Mustafa Abu Sway, Islamist
by Daniel Pipes
In "Fulbright's Terrorist Tie," Asaf Romirowsky and I recently broke the news that Mustafa Abu Sway, a professor teaching at Florida Atlantic University courtesy of the U.S. taxpayer, also happens to be "known as an activist" in Hamas, a group on the U.S. government's terrorism list. Now I learn – from Abu Sway's own curriculum vitae no less – that he also served as president of the Islamic Society of Boston during the years 1990-92. The Boston Herald's two-part investigative exposé of the ISB, "Radical Islam: Outspoken cleric, jailed activist tied to new Hub mosque" and "Under suspicion: Hub mosque leader tied to radical groups" (summarized in a weblog entry of mine) establishes its extensive ties to such Islamist and pro-terrorist figures as Yusuf Abdullah al-Qaradawi, Abdurahman Alamoudi, and Osama M. Kandil. That's one more reason for FAU to worry about the man teaching courses to its students on "Introduction to Islam" and "Islam and Modernity." (November 3, 2003)
Nov. 5, 2003 update: "I said at a recent speech that I cherish the Jewish presence and I advocate nonviolence. My immediate reaction is that this is a witch hunt. These are the conjectures and whims of Mr. Pipes. It's very sad it's reached this level. It's obvious he's trying to intimidate people." That was how Abu Sway responded to Romirowsky's and my article about him when interviewed the same day by the Palm Beach Post. But contrast that with what he said in 2002 to an interfaith meeting in Israel:
Has our article prompted the good professor to clean up his act, at least when speaking in English?
Nov. 6, 2003 update: A reader points to Abu Sway's much-posted article, "Towards an Islamic Jurisprudence of the Environment," an attempt to show how Islam fits twenty-first-century ideas about humans, animals, plants, land, water, and air. Of particular interest in this article is that all the authorities Abu Sway refers to – Ahmad Ibn Hanbal, Ibn Taymiyyah, Yusuf Al-Qaradawi, and Sayyid Qutub (the last of which he praises as the "renowned contemporary Muslim scholar") are either proto-Islamist or Islamist. Now, he is entitled to admire Islamists, and this is unrelated to his being an activist in a terrorist organization, but it does point to his ideological compatability with Hamas, something his admirers seek to deny.
Nov. 9, 2003 update: More confirmation of Abu Sway's Islamist orientation comes from two other sources. ABC News quotes him on the definition of jihad: "We talk about a very beautiful concept which is deep in the area of spirituality," though he adds, in a minor concession to over a millennium to Islamic legal realities: "We have to admit that at one point it is permitted for Muslims to have self-defense and this is the equivalent of a 'Just War' in Christian theology." (I discussed this Islamist/academic apologetic at length in "Jihad and the Professors".)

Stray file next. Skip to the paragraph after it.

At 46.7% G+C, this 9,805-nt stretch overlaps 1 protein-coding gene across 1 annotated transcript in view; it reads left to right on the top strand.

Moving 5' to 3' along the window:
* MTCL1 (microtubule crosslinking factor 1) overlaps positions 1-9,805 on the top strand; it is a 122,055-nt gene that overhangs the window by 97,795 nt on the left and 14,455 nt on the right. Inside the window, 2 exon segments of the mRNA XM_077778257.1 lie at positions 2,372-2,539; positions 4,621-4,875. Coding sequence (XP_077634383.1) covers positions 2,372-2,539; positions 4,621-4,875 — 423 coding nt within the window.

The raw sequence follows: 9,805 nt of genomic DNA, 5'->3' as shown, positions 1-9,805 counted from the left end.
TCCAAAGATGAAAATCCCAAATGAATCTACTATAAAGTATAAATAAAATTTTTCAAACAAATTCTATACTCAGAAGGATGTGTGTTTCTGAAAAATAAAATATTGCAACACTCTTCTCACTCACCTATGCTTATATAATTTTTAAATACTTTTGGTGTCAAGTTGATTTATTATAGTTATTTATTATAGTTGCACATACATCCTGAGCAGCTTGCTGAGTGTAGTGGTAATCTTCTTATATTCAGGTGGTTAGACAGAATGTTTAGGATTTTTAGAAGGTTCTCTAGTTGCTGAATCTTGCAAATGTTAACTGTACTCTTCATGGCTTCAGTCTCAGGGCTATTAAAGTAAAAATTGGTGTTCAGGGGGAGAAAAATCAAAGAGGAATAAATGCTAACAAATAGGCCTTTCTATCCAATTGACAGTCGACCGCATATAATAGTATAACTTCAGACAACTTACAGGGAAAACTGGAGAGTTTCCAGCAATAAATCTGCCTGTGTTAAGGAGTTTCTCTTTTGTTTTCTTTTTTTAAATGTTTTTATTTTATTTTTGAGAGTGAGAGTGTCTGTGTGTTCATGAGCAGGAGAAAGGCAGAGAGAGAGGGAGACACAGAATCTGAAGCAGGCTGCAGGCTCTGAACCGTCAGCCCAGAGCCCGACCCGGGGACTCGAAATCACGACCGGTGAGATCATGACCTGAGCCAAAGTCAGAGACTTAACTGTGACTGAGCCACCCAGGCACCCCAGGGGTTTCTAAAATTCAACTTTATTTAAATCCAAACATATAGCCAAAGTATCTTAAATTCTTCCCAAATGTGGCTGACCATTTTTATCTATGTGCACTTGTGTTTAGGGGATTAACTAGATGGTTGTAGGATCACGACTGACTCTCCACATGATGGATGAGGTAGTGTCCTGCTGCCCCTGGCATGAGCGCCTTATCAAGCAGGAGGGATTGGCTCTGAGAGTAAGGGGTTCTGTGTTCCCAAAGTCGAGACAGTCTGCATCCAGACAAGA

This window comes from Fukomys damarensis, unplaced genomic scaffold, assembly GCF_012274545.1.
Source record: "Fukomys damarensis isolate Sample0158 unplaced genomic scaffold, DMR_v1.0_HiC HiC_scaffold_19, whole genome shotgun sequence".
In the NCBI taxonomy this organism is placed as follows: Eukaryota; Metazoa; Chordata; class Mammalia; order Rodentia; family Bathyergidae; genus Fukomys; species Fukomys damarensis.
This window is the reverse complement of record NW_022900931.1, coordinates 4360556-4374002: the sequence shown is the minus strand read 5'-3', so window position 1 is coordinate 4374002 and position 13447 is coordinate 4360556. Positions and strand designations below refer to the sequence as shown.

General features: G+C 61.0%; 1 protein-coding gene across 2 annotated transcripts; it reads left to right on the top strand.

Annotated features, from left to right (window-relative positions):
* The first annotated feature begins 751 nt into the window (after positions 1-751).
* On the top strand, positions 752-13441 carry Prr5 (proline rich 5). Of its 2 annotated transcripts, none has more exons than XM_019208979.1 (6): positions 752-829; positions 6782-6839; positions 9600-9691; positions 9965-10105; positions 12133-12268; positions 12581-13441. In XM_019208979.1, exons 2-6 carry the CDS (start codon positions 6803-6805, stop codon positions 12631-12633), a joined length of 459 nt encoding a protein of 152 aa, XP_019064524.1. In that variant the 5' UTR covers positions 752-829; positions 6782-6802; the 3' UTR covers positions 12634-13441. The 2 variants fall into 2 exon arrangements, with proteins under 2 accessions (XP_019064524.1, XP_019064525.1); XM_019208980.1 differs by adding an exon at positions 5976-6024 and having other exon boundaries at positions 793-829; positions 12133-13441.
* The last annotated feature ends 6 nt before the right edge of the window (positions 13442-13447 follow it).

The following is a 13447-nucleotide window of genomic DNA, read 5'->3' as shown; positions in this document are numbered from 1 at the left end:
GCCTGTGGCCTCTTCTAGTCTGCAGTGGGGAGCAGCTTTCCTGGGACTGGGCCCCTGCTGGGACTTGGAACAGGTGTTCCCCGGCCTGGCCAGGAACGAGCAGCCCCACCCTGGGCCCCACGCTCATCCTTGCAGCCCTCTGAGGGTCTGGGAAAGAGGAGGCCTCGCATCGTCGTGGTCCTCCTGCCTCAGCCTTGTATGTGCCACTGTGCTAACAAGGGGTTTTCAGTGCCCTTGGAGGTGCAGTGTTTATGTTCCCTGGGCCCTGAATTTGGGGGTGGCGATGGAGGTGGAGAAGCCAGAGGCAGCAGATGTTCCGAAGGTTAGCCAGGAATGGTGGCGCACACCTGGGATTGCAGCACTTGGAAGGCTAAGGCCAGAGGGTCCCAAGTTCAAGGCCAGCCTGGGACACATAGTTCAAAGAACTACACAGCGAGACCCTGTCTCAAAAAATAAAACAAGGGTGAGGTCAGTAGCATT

Then Yehezkel Landau, a "faculty associate in Interfaith Relations at Hartford Seminary," offers a revealing quote from Abu Sway in a pamphlet authored by Landau and published by the U.S. Institute of Peace:
When traditional Muslims find themselves as a minority in society [in Israel or Western countries], their aspiration is to restore or establish sovereign majority status. To imagine shared sovereignty or dual sovereignty is not being faithful to Islamic tradition.
(The square brackets were in the original USIP publication.) Abu Sway's wording is exquisitely polite but his meaning is also very clear: Palestinians cannot accept a state alongside Israel but must have one that replaces Israel. Although Landau goes on to spell this view out in his own words (Abu-Sway, he writes, "advocates a single state, governed in accordance with Islamic principles"), he seems unable to understand its significance, as shown by his calling this chauvinistic demand an "idealistic argument." Also of interest is Landau's slightly hysterical defense of Abu-Sway in a letter to the editor of the Connecticut Jewish Ledger in which Landau deceptively states that Abu Sway "does not endorse any nation-state, whether Jewish or Palestinian," when of course he endorses an Islamist state.
Dec. 9, 2003 update: Guess what? The students at Florida Atlantic University don't seem to be interested in Abu Sway's offering, a course titled "Islam and Politics." In a private letter to her colleagues dated today, Associate Dean Lynn M. Appleton writes of her hopes that they might
generate some publicity about Abu-Sway's course. Enrollment is small and stagnant. Might instructors be able to publicize it in the remaining days of exam week? Could you put up some posters—very rapidly! -- so that students would have a chance to learn about it before they leave for the term? Is there an email list of majors to which information could be sent? Let me know what you are able to do.